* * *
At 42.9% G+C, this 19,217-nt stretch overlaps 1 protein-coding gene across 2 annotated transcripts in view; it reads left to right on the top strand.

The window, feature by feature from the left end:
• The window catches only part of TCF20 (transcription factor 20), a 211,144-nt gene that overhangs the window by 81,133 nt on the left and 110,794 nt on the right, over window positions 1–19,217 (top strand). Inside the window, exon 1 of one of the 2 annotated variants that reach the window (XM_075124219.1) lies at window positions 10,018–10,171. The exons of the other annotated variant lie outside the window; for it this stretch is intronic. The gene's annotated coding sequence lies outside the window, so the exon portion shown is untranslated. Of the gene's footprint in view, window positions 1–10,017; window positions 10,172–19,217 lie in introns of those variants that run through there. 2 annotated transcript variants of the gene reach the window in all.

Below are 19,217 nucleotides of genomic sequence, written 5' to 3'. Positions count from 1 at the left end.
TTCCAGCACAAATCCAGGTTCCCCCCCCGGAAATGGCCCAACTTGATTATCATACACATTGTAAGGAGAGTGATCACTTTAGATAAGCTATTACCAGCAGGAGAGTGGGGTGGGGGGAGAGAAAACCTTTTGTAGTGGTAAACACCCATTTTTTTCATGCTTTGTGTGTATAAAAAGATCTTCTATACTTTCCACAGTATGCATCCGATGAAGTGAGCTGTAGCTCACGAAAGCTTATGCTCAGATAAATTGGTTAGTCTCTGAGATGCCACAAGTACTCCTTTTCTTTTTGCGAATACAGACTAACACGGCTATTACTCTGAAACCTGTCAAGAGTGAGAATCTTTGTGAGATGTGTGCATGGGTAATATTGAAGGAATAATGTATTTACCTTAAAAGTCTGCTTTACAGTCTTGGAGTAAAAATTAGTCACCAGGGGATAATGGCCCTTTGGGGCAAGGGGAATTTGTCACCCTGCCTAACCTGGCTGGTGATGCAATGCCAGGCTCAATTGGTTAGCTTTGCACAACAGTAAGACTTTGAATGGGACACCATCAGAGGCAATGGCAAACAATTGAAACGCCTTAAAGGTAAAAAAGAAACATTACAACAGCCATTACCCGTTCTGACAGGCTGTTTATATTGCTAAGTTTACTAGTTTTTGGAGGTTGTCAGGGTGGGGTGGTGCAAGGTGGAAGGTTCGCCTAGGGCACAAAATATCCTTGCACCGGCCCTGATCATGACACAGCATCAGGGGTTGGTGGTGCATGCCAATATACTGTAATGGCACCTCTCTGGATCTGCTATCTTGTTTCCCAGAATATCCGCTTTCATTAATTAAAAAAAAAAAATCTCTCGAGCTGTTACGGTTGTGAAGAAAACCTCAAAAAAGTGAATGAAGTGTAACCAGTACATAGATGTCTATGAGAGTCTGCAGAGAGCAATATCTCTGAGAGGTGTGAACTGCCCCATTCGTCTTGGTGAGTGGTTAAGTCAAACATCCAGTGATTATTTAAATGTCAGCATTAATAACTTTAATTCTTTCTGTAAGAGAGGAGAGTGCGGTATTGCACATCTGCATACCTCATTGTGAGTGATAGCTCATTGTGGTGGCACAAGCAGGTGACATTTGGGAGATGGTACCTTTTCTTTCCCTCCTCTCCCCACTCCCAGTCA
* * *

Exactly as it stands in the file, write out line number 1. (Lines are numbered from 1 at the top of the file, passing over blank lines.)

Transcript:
At 42.9% G+C, this 19,217-nt stretch overlaps 1 protein-coding gene across 2 annotated transcripts in view; it reads left to right on the top strand.